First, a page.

What did the FOMC do?
The US Federal Reserve hiked rates by 75bps to 1.75%, as expected. This is the largest increase in interest rates since 1994. Markets had been pricing in a 50bps rate hike until Monday, when “leaked” reports suggested the FOMC would hike by 75bps. During the press conference which followed, Fed Chair Powell indicated that at the May meeting ,the Committee had suggested that a 50bps would be appropriate in June, but it would also depend on incoming data. As a result of the higher than expected May CPI and the higher than expected Michigan Inflation Expectations, both released on Friday, the Committee felt that a 75bps hike was more appropriate than 50bps at this meeting.
In addition, according to the Fed’s “dot plot” the Committee sees rates at 3.4% at the end of 2022. This would imply another 165 bps of tightening this year. The Committee also sees rates at 3.8% in 2023, before falling to 3.4% in 2024. However, Powell noted that the pace of rate hikes will depend on the incoming data and although he doesn’t expect that 75bps increases will be common, he expects that the Committee will raise rates by 50bps or 75bps at the July meeting.
Source: Federal Reserve
Regarding inflation, the Fed statement said that it is “strongly committed to returning inflation to its 2% objective” and that it ”expects the labor market to remain strong”. Fed Chairman Powell noted in his press conference that it is essential that the Committee brings down inflation, however supply constraints have been longer than anticipated and Covid related lockdowns in China will likely make these issues even worse. By no surprise, the Committee sees inflation risks to the upside. He also noted that fluctuations in commodity prices could take the possibility of a softish landing our of the Fed’s hands.
Regarding employment, the Fed sees the Unemployment Rate rising to 3.7% at the end of 2022, 3.9% at the end of 2023, and 4.1% by the end of 2024. Powell commented in his press conference that there are always risks of doing “too much” or “too little”, however doing “too little” to bring down inflation would be a worse outcome. Therefore, as Powell stated on May 18th, a reduction in inflation may come at the expense of the current 3.6% Unemployment Rate.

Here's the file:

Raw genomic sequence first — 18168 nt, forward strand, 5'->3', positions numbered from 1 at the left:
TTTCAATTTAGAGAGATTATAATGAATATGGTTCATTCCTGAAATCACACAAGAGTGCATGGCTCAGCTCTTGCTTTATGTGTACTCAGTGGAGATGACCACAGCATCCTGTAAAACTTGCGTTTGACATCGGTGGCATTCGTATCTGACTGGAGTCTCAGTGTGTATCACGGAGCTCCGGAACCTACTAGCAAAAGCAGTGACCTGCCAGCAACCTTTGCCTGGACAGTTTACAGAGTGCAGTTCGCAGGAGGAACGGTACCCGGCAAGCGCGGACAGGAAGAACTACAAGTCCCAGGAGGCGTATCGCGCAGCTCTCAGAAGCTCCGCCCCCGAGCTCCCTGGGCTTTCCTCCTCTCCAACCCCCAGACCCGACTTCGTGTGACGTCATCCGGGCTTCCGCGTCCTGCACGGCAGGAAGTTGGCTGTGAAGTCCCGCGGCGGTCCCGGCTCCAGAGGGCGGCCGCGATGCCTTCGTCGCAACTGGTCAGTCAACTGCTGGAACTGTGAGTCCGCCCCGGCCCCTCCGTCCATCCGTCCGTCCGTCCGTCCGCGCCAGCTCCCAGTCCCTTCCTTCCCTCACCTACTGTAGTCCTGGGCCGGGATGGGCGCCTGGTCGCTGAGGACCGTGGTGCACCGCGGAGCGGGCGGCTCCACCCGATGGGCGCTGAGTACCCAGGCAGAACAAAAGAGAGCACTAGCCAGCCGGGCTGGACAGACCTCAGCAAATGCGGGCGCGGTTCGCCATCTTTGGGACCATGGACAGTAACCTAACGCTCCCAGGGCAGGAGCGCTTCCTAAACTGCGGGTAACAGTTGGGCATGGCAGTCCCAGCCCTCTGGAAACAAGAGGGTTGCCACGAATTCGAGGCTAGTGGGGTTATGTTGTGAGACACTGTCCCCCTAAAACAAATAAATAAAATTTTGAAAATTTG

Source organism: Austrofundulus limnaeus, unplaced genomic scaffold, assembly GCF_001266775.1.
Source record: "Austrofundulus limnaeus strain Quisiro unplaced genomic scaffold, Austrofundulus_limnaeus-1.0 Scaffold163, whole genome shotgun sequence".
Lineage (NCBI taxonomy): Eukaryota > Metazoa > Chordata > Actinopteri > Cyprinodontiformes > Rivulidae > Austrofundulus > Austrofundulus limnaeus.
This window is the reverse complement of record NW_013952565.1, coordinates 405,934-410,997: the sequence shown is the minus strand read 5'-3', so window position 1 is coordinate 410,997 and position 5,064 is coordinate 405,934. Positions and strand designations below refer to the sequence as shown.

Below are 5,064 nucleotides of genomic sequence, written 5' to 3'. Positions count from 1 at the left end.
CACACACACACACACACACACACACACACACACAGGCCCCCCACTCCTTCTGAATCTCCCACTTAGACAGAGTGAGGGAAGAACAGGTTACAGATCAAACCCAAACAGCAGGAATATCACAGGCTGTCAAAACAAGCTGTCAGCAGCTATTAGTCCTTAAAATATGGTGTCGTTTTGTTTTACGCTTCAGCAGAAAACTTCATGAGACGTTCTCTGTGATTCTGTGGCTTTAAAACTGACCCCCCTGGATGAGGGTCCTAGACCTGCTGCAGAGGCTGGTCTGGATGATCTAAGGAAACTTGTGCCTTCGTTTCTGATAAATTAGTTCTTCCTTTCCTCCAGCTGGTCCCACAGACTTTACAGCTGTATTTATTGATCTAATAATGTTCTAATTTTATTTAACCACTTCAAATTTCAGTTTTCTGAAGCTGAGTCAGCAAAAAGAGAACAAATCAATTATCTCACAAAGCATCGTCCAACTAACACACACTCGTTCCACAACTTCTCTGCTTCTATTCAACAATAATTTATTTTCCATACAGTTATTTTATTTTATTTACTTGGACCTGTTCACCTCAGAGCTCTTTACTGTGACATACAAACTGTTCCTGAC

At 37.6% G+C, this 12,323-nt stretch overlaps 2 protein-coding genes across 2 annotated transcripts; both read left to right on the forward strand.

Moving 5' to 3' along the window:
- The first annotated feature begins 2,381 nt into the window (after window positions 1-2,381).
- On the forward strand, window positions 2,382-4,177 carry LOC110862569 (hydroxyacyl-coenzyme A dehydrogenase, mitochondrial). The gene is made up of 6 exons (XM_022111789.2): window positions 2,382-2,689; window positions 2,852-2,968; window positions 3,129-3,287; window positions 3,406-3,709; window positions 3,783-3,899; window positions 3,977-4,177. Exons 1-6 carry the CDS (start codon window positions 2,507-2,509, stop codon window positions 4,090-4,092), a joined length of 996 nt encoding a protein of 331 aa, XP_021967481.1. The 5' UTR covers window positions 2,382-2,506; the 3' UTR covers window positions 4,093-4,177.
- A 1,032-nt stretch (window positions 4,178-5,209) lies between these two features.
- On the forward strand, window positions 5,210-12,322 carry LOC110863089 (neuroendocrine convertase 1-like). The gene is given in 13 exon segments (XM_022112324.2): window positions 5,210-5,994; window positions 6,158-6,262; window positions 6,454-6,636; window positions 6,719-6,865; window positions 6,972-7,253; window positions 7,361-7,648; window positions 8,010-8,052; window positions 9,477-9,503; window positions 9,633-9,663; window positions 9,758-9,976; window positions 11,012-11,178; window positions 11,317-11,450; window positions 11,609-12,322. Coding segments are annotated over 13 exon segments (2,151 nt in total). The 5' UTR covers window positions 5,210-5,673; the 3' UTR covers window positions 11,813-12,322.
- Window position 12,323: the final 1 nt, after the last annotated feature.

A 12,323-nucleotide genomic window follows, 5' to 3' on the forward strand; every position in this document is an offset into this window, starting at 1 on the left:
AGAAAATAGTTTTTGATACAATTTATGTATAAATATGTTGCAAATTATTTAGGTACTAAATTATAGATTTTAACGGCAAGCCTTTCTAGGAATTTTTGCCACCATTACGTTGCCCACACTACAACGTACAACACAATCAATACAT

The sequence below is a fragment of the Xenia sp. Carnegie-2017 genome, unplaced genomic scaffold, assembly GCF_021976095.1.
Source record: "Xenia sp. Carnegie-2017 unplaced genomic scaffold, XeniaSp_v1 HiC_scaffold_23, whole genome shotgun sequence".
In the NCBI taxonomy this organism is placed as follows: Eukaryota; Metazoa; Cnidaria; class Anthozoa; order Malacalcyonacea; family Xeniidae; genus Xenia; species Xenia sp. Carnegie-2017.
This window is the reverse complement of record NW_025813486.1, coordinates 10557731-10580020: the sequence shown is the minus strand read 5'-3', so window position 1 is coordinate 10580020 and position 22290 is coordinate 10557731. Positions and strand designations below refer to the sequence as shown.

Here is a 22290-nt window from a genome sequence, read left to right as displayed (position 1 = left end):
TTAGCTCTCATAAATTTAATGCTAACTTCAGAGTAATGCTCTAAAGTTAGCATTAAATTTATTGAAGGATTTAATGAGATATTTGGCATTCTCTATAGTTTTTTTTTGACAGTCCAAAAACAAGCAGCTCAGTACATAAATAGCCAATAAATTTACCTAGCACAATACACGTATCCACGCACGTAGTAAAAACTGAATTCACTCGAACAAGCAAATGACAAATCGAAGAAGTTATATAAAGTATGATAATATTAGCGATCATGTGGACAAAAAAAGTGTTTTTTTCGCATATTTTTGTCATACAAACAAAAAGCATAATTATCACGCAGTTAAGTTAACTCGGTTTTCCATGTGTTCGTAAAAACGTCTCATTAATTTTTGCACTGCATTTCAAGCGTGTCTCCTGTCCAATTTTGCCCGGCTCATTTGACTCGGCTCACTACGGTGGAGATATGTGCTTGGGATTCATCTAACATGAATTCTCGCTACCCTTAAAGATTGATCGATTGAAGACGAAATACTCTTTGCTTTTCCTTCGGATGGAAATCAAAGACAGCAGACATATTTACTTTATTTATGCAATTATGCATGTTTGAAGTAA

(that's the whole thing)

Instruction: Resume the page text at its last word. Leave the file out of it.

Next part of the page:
Regarding growth, forecasts were cut to 1.7% from 2.8% in 2022 and 1.7% from 2.2% in 2023. Raising inflation forecasts comes at the expense of growth. Powell mentioned during the press conference that there is no sign of a broader slowdown in the economy. After a Q1 GDP reading of -1.5%, Powell will have to hope for a positive print in Q2 to avoid a technical recession. The first reading for Q2 GDP will be at the end of July, after the FOMC’s next meeting.
The US Dollar Index had been moving aggressively higher over the last 4 days. However, during today’s press conference, the DXY began to move lower in what may be perceived as a “Buy the rumor, sell the fact” trade. If price continues to move lower, first support is at the lows from June 14th at 104.62, then the 38.2% Fibonacci retracement level from the lows of May 30th to the highs of June 15th, near 104.07. Below there, price can fall to the 50% retracement level from the same timeframe near 103.54. However, if the markets decide that given the hawkish nature of the FOMC the DXY should go higher, first resistance is at today’s high of 105.79, then the 127.2% Fibonacci extension from the highs of May 13th to the lows of May 30th, near 106.01.
Source: Tradingview, Stone X